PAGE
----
A tiny Burmese restaurant opened just a stone’s throw away from Yoma in Monterey Park. Two Burmese restaurants within blocks of each other — was that just a coincidence?
Unlike Yoma’s dark and dank interior, Daw Yee’s is bright and colorful with vibrant seat cushions, gold-colored table ornaments hiding toothpicks, and still glossy menus. Will and I have been back several times and each time we left satisfied.
First, we ordered the one thing we always want to get at a Burmese restaurant: fermented tea leaf salad. This one came neatly plated in sections, which were mixed together table-side. There was a generous helping of fermented tea leaf, just the right amount cabbage, and some crispy soy beans to give it additional crunch. We ordered this without fish sauce so that it was vegan and I didn’t think it was missing anything.
Another one of my favorite Burmese salads is tofu salad (thoke on the menu) which is a misnomer. Instead of soy based tofu, this is finely ground chickpea flour and water molded into blocks and sliced. The slick texture makes it seem like tofu, but the bright yellow color shows that it’s not. I find that it’s also a little softer and creamier than your average tofu. This too was tossed in dressing and accompanied sliced cabbage and fresh herbs for a cold refreshing bite. (Ask for no fish-sauce for a vegan-friendly version.)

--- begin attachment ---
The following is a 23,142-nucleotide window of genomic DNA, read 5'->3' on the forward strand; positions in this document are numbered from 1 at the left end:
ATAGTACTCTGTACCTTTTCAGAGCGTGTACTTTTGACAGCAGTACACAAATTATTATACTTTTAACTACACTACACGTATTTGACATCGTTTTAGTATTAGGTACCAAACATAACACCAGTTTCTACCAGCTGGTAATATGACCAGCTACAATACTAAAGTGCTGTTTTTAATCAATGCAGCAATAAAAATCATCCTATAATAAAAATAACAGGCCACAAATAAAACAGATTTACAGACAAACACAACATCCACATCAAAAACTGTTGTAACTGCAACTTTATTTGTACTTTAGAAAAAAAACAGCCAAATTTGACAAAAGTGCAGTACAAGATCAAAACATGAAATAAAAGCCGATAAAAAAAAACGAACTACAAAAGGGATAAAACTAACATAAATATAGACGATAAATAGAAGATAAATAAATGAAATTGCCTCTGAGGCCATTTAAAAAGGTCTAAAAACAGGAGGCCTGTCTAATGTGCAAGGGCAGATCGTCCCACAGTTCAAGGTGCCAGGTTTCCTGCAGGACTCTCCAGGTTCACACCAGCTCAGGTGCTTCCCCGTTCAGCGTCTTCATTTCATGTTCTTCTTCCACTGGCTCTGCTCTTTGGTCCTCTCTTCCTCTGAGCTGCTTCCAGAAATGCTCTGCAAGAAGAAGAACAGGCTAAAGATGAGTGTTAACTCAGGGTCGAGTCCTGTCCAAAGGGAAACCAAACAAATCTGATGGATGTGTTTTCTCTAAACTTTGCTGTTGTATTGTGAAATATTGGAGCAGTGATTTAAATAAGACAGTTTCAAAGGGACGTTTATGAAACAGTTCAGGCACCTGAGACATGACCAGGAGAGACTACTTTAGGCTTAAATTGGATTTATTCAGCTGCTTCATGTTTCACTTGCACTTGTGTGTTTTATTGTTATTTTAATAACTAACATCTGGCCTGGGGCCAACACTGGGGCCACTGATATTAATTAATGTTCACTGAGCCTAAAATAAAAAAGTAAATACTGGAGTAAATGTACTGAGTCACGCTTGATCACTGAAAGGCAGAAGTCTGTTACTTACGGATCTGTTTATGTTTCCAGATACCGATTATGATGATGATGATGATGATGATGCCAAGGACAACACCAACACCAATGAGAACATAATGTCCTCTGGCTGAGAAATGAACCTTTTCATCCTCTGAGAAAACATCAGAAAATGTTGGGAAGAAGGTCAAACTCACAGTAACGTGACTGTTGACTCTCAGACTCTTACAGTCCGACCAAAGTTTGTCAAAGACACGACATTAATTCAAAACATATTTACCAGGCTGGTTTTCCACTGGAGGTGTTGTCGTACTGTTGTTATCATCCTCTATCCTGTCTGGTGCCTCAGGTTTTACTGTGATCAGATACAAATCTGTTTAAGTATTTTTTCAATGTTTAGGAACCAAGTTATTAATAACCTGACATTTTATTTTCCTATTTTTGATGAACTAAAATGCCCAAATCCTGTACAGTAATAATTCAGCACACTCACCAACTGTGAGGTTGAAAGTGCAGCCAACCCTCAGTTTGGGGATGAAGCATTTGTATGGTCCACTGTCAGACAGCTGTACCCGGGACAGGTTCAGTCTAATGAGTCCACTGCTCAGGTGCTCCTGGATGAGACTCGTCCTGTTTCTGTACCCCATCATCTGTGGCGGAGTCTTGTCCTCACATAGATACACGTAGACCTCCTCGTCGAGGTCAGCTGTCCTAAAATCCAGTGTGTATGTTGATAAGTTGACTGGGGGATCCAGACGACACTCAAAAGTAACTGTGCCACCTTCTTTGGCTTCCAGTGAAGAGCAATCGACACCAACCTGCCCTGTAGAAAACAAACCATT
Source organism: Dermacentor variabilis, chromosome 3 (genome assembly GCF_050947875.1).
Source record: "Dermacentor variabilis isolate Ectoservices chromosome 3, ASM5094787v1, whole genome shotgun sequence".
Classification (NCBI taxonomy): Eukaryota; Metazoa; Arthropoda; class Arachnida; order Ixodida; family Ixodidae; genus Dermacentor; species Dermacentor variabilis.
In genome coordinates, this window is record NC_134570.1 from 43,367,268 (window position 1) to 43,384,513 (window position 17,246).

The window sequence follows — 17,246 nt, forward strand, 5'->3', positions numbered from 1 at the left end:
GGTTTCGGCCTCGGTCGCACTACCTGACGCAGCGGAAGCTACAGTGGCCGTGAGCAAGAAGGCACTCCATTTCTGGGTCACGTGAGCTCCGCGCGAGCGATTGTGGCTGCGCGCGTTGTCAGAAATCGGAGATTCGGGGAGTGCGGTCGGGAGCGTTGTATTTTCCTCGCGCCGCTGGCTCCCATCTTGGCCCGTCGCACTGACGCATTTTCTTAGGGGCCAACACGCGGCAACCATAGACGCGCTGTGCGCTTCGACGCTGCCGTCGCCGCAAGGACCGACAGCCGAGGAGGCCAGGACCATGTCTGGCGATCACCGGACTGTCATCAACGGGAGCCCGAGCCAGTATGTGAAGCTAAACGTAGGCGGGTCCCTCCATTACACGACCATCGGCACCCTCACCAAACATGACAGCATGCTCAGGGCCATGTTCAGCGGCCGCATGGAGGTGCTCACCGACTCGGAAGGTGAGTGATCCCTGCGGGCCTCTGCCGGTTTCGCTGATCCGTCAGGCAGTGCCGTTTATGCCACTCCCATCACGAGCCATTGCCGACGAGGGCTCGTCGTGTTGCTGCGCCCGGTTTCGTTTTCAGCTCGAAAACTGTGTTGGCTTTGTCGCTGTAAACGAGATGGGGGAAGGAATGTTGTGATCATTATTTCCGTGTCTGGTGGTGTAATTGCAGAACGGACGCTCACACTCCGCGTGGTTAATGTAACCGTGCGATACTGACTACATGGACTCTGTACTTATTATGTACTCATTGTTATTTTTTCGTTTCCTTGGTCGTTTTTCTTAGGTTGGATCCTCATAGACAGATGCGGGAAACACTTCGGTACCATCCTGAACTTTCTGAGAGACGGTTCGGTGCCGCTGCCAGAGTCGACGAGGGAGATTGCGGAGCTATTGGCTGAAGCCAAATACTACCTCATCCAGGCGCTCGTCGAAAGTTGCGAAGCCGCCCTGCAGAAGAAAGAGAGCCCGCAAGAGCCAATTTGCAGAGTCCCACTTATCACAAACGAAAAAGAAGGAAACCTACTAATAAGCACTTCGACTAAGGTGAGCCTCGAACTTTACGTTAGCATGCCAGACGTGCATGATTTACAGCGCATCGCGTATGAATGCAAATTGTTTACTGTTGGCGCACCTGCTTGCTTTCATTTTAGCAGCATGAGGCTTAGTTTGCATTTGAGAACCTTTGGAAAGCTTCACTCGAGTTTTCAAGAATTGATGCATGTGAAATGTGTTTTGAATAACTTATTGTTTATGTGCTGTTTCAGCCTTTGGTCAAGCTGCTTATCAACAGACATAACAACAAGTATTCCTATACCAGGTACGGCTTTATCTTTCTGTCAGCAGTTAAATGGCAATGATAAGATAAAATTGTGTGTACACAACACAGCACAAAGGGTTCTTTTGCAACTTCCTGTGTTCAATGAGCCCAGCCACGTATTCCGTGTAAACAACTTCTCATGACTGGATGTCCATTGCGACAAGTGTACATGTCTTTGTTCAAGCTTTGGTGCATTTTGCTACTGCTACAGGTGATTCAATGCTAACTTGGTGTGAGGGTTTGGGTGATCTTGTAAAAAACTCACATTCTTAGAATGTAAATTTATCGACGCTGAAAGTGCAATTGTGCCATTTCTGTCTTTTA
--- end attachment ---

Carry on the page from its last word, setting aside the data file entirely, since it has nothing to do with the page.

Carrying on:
Then there’s my go-to dish that I order regardless of whether it’s breakfast time or not: mohinga (not pictured). The version at Daw Yee is decent, but not my favorite. It has the hearty rich texture I like, but I prefer it with a little more spice or funk. Maybe I’m too used to the one that comes in a styrofoam bowl at Jasmine Market in Culver City.
For dinner one night, we ventured away from our Burmese staples and tried some curries. Will ordered the vegetable curry, which had okra, eggplant, radishes, and some other vegetables in a thin curry broth. I got the egg curry, with its four deep fried hard-boiled eggs and a thick, spicy tomato sauce. It hit the spot but was so filling that I could only eat two eggs before getting full.
We also ordered the chickpea fritters as an appetizer. If you liked crunchy, deep-fried things (and who doesn’t?), this is the way to go. These little disks of chickpea had a satisfying crunch on the outside while still being gooey and hot on the inside — a Burmese latke.
Daw Yee is a great addition to the neighborhood. The food has been consistently good even if the service is sometimes awkward or strange. The hot loose-leaf tea is also surprisingly good, almost like a fresh young pu-erh.
Daw Yee Myanmar Cafe
111 N Rural Dr
Monterey Park, CA 91755